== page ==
"Why do you do this?" I asked him. "Is it because foreigners have such bad manners?"

J. J. laughed. "It might be!"


The Japanese word for "yes" (hai!) sounds very, very similar to one of the English words for "hello" (hi!). To an unsophisticated linguist such as myself, this is highly confusing, giving the impression of an advanced greeting disorder:

"Excuse me, sir, can you please tell me where the Shibuya subway stop is?"

"Hello! It's down the street, take a left."

"Thank you. So I take a left out your door, then another left?"

"Hello! Hello!"

"Arigato. And the Ginza subway line stops at Shibuya?"


Feeling unnerved at the beginning of my three-week stay, I was determined to equip myself with some courtesy words in order to mask my paralysis. At bare minimum — which, sadly, is mostly where I live — the two most important phrases for traveling foreigners to learn, it has always struck me, are "Thank you" and "Excuse me." (Sure, "please" would be a nice thing to have, but in a pinch you can use "Thank you.") "That was delicious" would also be lovely — but it, too, is implied with a very effusive "Thank you." Additionally, "Hello" and "Good-bye" are fine things to know; however, these are both expressions that others will be saying to you a lot, and thus you can simply go into parrot mode. If your mind is as cluttered as mine is, you'll want to keep things to a bare minimum, which brings us back to two pillars of courtesy, "Thank you" and "Excuse me."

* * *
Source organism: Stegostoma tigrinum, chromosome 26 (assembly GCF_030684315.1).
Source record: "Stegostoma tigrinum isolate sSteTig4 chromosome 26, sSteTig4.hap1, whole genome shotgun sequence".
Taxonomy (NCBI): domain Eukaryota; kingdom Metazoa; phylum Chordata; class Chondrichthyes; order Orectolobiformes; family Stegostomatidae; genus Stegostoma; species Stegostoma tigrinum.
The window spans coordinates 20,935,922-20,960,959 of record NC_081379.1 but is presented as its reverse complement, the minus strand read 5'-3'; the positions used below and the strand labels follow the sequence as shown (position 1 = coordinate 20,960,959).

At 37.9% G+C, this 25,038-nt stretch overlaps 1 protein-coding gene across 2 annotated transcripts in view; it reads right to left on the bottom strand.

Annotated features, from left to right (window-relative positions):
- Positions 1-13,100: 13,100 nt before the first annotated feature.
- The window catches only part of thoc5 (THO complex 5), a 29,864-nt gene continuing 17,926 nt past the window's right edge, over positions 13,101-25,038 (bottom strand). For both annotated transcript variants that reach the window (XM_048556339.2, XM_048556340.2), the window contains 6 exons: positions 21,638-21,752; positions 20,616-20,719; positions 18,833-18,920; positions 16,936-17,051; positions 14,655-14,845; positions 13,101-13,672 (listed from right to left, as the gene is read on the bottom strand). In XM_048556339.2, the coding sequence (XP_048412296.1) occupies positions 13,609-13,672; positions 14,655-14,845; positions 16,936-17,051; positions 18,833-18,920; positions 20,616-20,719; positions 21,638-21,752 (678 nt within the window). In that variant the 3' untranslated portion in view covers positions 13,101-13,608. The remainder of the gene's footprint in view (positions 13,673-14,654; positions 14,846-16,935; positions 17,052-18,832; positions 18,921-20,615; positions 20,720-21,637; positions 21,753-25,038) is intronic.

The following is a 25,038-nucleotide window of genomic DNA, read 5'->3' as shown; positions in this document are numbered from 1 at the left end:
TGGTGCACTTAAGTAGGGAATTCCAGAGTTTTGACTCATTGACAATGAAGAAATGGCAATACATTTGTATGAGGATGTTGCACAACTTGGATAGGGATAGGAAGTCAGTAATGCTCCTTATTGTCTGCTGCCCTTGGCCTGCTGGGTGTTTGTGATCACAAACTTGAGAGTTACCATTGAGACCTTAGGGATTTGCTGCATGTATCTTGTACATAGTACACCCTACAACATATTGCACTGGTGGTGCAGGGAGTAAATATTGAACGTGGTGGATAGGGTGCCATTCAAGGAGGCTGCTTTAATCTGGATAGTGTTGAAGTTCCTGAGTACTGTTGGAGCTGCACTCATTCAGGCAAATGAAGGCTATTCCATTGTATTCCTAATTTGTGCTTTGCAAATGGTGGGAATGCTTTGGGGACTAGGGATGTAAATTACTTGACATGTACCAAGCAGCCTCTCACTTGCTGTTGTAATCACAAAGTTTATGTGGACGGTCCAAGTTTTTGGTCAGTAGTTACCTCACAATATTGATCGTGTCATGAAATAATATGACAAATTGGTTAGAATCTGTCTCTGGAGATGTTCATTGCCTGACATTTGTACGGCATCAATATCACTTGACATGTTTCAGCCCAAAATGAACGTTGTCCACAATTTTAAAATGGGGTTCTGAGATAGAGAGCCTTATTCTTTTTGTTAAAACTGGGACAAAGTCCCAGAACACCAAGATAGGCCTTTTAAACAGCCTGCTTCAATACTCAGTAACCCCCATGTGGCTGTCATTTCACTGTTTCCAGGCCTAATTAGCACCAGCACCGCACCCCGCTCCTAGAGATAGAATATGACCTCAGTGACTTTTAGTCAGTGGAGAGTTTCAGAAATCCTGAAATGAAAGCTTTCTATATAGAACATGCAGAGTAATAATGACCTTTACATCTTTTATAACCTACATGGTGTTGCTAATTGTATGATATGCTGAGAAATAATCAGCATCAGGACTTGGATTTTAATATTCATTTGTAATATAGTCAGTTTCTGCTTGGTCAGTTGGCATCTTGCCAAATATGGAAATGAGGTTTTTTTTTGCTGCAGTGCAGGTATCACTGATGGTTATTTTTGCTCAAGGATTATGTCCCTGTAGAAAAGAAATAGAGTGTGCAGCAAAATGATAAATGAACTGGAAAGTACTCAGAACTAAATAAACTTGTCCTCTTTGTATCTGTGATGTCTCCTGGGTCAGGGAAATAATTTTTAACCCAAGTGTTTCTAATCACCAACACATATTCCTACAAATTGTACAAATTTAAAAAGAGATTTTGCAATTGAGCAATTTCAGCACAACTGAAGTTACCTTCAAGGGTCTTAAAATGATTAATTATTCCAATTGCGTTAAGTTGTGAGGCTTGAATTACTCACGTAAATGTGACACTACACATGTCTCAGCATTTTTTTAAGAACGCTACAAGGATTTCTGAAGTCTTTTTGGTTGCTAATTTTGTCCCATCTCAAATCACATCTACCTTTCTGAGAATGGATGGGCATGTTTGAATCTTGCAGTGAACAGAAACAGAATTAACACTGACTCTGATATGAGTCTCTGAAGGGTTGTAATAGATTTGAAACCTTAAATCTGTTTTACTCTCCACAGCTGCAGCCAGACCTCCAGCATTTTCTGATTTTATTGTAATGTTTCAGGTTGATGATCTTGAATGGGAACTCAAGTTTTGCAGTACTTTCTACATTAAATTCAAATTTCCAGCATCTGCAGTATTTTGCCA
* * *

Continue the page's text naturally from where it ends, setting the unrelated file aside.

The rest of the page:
Japan-wise, "Thank you very much" was easy — the phrase "Domo arigato, Mr. Roboto" echoes in one's head. I found "Excuse me" in my guidebook: sumimasen (soo-me-moss-SEN). But as soon as Greg and I had arrived at the airport for our flight to Tokyo, I realized that I wasn't sure if sumimasen meant "I'm sorry" as well as "Excuse me." And so I found myself chatting up our Continental Airlines service representative. I'd fallen deeply in love with her even before we started talking: She'd seen me tangling with an obstreperous check-in machine, and had saved me. That her name tag bore the name hiroko woodcock only sweetened my admiration for this celestial being: a huge head on top of a tiny body, emitting a pleasing stream of guidance and high-pitched murmuring. Think warm, sympathetic eyes. Think neck scarf knotted at throat to resemble silk croissant.

"Hey, I've got a question for you," I added. "If I bump into someone on the street in Tokyo, do I say sumimasen?"

"Sumimasen, yes."

"I'm trying to be a cultural ambassador."

"You're going to change the world!"


"Like Michael Jackson!"

"Uh, okay."

She paused before counseling, "In Tokyo not many people will say this. They're in a hurry."


"But I wish you good luck!"

Excerpted from Would it Kill You to Stop Doing That? A Modern Guide to Manners. Copyright 2012 by Henry Alford. Reprinted by permission of Twelve/Hachette Book Group, New York, NY. All rights reserved.